Beaumont and Area ECMap Coalition

Showing off a coalition tote bag 
​​​​The Beaumont and Area ECMap Coalition is making wide use of QR (Quick Response) codes to share information with parents and community members. The coalition has put QR codes on its early development kits, posters and postcards. When the barcodes are scanned by smartphones, users are taken to the community’s EDI results on ECMap’s website, the local Parent Link Centre website or to resources on the Alberta Health Services website. The coalition would like to place the codes in different places around Beaumont, like playground equipment in parks.
QR codes can be developed for free online, so they are a great way to share resources and information at no cost. The use of QR codes exemplifies some of the innovative, sustainable approaches taken by coalitions to inform and connect with their communities. 

The community at a glance

This once bucolic Francophone farming community has one of the fastest growing populations in Canada (seventh) and Alberta (second). The population nearly doubled in the five-year period from 2006 to 2011, according to census figures. And the largest percentage of the population (13,287 people) is under the age of five. That’s nearly one in ten residents. 
Beaumont attracts young families who like its small town feel and picturesque landscape. It’s also close to jobs in Edmonton, a ten-minute drive away, and nearby Nisku Industrial Park.  The rapidly growing community is now scrambling to keep up with the demand for infrastructure, services and programs.  

EDI baseline results

Twenty-three per cent of young children are experiencing great difficulty in one or more areas of development, below the provincial norm of nearly 29 per cent.   


  • The coalition is made up of a highly motivated core group of 15 members that includes teachers, child-care and other service providers, and parents.
  • The community has a number of well-used facilities that provide programming for families and young children, including the Beaumont Library and the Aqua-Fit Centre.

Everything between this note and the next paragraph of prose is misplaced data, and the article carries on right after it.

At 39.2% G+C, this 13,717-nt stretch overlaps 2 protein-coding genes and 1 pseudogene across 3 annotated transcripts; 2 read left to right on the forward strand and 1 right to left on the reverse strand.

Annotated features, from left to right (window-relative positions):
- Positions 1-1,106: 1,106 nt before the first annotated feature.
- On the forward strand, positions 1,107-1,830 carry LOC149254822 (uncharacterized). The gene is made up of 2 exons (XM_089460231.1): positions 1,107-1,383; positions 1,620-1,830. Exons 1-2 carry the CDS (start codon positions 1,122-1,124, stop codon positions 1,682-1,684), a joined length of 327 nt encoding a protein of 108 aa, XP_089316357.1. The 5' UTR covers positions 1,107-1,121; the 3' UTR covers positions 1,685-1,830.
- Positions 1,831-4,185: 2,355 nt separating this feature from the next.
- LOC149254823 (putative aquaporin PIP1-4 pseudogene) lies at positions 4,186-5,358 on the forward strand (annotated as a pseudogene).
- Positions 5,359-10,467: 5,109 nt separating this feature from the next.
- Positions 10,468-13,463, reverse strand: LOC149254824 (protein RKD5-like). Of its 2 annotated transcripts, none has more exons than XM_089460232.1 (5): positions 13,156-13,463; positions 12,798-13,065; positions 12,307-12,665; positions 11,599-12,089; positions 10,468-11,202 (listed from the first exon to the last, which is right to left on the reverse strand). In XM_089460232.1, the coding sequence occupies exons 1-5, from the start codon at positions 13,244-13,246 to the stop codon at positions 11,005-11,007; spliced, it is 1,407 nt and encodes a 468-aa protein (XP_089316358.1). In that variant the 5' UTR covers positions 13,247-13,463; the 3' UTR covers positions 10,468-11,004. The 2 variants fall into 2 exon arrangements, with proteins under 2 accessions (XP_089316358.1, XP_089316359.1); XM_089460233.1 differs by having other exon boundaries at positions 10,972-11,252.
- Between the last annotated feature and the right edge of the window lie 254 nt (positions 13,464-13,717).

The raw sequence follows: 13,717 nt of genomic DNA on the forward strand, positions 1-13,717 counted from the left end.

• A volunteer-driven initiative, the Family Child Care Network of Beaumont, promotes quality child care in local day homes.
  • The unemployment rate is low (2 per cent, according to 2006 census data) and incomes are comparatively high.


  • The community does not have enough resources or services to respond to the growing population. Schools are overcrowded and programs and services are oversubscribed. For example, there is a 2-year waiting list at the municipally run Early Learning Child Care Centre.


Coalition Action

  • Develop resource kits: 40 early development kits were developed for parents and other caregivers. Each kit is made up of a small, bright green duffel bag filled with books selected by experts in the coalition. The kits provide parents and caregivers with information on how to support children’s development, including activities.  The kits have been distributed in places that families frequent, such as day homes, the Parent Link Centre, doctor’s offices and various preschools, so that parents can borrow them.
  • Survey community members:  A survey of community members was launched during an outdoor Drive-in Movie Night (Sept. 2013), a family event that drew 800 people.  The coalition wanted to find out how much people knew about ECMap and existing resources for families in the community. It plans on using the information to identify gaps in knowledge and services so that it can better focus its efforts.
  • Participate in community events:  The coalition has set up its display booth and organized activities, such as scavenger hunts, at numerous community events. One example is the community BBQ held at the Beaumont Spray Park (summer 2013). By participating in pre-existing events, the coalition is able to reach a wide audience and spend fewer resources.
  • Share results: Given the high percentage of young children and potential impact of this demographic on the community, the coalition put the town council and general management committee at the top of its “who needs to know first” list. The data was then shared with elementary school principals and child care professionals, and with the wider community, largely through display boards and presentations at community events.
The message that we are trying to get out is: 'Did you know that more than one in four young children in our community are struggling developmentally? We can do better. Our children are worth it.'
Margaret Munchrath, project coordinator


Updated: April 28, 2014